Inis Clothrann is the largest of the islands in Lough Ree on the River Shannon, in County Longford. Inis Clothrann is also known as “Quaker Island” or even the “Island of the Seven Churches”.
This map, from the six inch Ordnance Survey maps of Ireland completed in 1846, shows several important features of the island, including the Griannán Meidhbhe , “Medb’s Bower”, and Innod Marfe Meidhbhe, the “Site of the Death of Medb”.
Clearly marked is the area known as “The Moat”. This area, with its boundary ditches, includes six of the seven churches that make up the monastery founded by St Diarmuid around 540 CE. The seventh church, the “Dying Church”, lies outside the boundary ditch.
Burials on the island are regularly referenced in “The Annals of the Four Masters”. The following is a typical example:
Tipraide O’Breen, Coarb of St. Coman, who was learned in theology, history, and law, died on the island of Inis Clothrann, on his pilgrimage.
The monastery was dissolved in the sixteenth century.
Not far from the town of Sligo is a dramatic hill known as Knocknarea. This striking hill, 327-metres high, nestles between the bays of Sligo and Ballysadare. It is topped by a huge mound, most likely a neolithic burial mound.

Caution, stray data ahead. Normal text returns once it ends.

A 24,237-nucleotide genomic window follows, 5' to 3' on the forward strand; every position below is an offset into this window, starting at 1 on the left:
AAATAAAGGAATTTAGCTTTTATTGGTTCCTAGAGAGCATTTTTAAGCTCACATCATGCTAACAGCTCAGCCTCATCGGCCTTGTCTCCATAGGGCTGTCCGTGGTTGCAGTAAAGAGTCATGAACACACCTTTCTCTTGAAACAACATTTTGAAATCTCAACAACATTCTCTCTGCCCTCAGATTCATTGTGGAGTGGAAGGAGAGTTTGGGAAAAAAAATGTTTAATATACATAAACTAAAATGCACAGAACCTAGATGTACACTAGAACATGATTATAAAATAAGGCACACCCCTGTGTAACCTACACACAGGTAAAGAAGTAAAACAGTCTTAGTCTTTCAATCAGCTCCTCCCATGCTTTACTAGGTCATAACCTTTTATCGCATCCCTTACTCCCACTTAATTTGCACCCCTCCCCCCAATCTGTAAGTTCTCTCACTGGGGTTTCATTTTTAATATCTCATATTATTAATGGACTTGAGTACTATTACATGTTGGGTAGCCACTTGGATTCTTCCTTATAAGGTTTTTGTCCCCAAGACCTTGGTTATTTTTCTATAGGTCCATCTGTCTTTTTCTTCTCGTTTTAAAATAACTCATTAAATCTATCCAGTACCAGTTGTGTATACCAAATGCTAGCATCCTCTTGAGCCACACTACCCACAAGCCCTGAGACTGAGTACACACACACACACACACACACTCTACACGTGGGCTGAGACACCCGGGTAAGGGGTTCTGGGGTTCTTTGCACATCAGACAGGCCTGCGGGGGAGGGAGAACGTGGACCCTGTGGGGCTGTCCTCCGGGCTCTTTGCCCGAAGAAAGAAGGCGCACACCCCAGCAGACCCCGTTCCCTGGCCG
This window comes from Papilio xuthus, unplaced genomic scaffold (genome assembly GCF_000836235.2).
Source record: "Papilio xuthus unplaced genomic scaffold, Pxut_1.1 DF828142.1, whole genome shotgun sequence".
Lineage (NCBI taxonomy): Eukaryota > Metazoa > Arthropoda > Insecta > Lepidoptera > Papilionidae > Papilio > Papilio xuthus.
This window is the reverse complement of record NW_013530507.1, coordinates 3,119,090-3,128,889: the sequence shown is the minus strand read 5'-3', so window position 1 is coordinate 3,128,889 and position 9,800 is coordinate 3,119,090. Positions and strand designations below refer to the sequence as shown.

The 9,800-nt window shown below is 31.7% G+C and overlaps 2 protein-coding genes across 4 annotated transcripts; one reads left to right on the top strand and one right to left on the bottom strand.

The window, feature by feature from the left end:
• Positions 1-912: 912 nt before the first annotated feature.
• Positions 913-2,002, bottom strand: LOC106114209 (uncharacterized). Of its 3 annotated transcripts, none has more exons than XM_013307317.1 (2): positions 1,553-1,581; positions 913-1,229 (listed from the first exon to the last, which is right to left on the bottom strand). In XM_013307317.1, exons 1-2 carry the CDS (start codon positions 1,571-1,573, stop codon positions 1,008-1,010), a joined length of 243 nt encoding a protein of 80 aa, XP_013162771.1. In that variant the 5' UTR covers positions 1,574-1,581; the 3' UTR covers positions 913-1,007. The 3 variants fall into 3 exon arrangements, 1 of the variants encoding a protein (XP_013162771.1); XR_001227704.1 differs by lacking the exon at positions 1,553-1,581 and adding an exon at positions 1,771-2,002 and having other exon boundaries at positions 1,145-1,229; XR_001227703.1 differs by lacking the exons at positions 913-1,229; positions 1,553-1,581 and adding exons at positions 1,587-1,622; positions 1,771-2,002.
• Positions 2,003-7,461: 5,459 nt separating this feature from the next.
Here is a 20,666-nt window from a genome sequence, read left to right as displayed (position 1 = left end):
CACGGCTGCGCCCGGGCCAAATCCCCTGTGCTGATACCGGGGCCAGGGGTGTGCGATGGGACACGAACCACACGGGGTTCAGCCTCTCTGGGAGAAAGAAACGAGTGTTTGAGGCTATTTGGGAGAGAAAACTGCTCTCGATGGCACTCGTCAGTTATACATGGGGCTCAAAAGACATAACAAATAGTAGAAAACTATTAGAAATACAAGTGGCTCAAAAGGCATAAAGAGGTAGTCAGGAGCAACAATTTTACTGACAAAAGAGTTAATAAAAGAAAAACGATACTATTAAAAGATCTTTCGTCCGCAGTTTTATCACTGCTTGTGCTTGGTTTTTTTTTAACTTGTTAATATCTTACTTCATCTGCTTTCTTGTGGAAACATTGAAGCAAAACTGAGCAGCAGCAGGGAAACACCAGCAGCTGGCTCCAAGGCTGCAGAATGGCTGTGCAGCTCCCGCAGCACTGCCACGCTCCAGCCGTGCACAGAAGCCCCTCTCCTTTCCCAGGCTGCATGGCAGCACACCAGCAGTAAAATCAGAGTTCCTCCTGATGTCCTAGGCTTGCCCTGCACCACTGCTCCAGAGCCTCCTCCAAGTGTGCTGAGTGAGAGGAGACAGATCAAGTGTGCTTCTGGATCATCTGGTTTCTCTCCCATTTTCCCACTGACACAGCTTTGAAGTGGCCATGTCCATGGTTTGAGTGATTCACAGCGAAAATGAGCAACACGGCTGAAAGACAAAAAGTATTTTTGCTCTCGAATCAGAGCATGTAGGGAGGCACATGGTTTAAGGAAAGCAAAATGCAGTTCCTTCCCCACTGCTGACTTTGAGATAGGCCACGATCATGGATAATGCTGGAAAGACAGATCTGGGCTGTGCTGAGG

However, legend holds that Medb was not laid to rest in Crúachán, or even on Inis Clothrann, but here, on the summit of Knocknarea. The legend maintains that she was buried, standing upright and fully armed, facing her Ulster opponents.
Curiously, the name “Knocknarea” comes from the Irish Cnoc na Ríabh, “Hill of the Stripes”. Other sources deem the origin of this name “obscure”. But Clothru’s son was Lugaid Ríab nDerg, “Lugaid of the Red Stripes”. Did Medb steal more from Clothru than the sovereignty of Connaught?
This magnificent cairn has never been excavated.